Author: Emily MeggettThe first major Gullah Geechee cookbook from "the matriarch of Edisto Island," who provides delicious recipes and the history of an overlooked American communityThe history of the Gullah and Geechee people stretches back centuries, when enslaved members of this community were historically isolated from the rest of the South because of their location on the Sea Islands of coastal South Carolina and Georgia. Today, this Lowcountry community represents the most direct living link to the traditional culture, language, and foodways of their West African ancestors. Gullah Geechee Home Cooking, written by Emily Meggett, the matriarch of Edisto Island, is the preeminent Gullah cookbook. At 89 years old, and with more than 50 grandchildren and great-grandchildren, Meggett is a respected elder in the Gullah community of South Carolina. She has lived on the island all her life, and even at her age, still cooks for hundreds of people out of her hallowed home kitchen. Her house is a place of pilgrimage for anyone with an interest in Gullah Geechee food. Meggett's Gullah food is rich and flavorful, though it is also often lighter and more seasonal than other types of Southern cooking. Heirloom rice, fresh-caught seafood, local game, and vegetables are key to her recipes for regional delicacies like fried oysters, collard greens, and stone-ground grits. This cookbook includes not only delicious and accessible recipes, but also snippets of the Meggett family history on Edisto Island, which stretches back into the 19th century. Rich in both flavor and history, Meggett's Gullah Geechee Home Cooking is a testament to the syncretism of West African and American cultures that makes her home of Edisto Island so unique.About the AuthorMeggett, Emily: – Emily Meggett is the 87-year-old matriarch of the Gullah community on Edisto Island, South Carolina. She has been featured on television and in print by PBS, the Food Network, Bon Appétit, Eater, and NPR. She is also a member of the family who was raised in the Point of Pines cabin, a 19th-century slave cabin from Edisto Island that has been relocated to Washington, DC, as the central exhibit of the Smithsonian National Museum of African American History and Culture. Her website is www.motheroftheisland.com/. Meggett lives in Edisto Island, South Carolina.$42.00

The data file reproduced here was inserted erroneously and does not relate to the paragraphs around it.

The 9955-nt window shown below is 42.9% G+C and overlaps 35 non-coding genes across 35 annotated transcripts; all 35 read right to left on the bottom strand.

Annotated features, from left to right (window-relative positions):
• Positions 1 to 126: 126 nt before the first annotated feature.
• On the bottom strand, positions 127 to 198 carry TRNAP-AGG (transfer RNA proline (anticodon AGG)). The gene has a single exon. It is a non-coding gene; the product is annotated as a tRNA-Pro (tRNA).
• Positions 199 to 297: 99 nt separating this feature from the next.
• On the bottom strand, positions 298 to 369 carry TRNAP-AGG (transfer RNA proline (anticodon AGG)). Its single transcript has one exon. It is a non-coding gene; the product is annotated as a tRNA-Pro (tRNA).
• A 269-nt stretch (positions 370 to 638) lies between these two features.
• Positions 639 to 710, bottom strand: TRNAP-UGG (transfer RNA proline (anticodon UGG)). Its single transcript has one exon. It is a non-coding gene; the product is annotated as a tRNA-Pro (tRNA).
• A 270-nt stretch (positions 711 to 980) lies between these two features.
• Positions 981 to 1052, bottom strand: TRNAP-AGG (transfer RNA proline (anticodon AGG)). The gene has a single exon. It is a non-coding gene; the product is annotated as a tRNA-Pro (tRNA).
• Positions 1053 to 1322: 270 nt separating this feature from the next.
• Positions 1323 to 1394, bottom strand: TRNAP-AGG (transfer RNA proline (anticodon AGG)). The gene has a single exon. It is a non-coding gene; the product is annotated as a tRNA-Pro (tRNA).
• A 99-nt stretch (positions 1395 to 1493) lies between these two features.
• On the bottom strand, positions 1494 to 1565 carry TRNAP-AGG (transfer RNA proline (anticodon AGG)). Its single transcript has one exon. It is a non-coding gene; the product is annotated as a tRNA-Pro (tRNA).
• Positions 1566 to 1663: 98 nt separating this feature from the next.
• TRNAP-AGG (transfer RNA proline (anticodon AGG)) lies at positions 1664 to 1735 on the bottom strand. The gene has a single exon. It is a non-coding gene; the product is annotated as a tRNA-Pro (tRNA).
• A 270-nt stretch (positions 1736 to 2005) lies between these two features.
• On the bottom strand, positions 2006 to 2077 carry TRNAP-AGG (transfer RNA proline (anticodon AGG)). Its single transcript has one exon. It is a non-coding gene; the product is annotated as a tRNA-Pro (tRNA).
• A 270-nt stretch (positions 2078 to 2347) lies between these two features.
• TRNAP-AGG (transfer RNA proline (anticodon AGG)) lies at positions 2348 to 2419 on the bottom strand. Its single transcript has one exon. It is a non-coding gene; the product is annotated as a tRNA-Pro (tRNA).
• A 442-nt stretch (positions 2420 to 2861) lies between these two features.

Charleston Gold Aromatic Rice 3-Pack
The Charleston Gold Aromatic Rice 3-Pack is for the frequent user of Charleston Gold and the avid gift-giver. Don’t take the risk of running out of a rice that is formulated to soak up flavor and add a taste that is all its own. Lavington Farms Charleston Gold Aromatic Rice is the aromatic descendant of the much-heralded Carolina Gold strand that has flourished in the Lowcountry's kitchens for years. The rice is known by its rich golden hull and distinct, unmatched nutty flavor. The grain is cultivated and harvested right here in the Lowcountry of South Carolina. Produced by Lavington Farms, the Charleston Gold Aromatic Rice is representative of the perfect marriage of a quintessential southern staple and a delectable basmati rice with deep international roots. This gold aromatic rice was developed and modified in its namesake’s state of South Carolina in the late 20th-century by Drs. Buford Shepard of Clemson University and Gurdev Kush of the International Rice Research Institute. The two sought to create a short stature gold hulled rice that kept the traditional plush mouth feel of Carolina Gold and maintained the distinct fragrance of an East Indian cool weather rice. Dr. Anna McClung continued to refine the plant into what it is now: Charleston Gold. Today, the popular rice is used in home kitchens nationwide, in professional and restaurant kitchens throughout the Lowcountry, and frequently pops up on countless menus in Charleston’s booming food scene. Packaging: 17-ounce paper bag.$32.00
The perfect match to gumbo or red beans and rice, Pine Street Market's Andouille Sausage is handmade creole style sausage seasoned with chilies, garlic, and allspice.$14.00
Excerpt FromGullah Geechee Home Cooking: Recipes from The Matriarch of Edisto Island, by Emily Meggett, published by Abrams. Text © 2022 Emily Meggett. Photography by Clay Williams.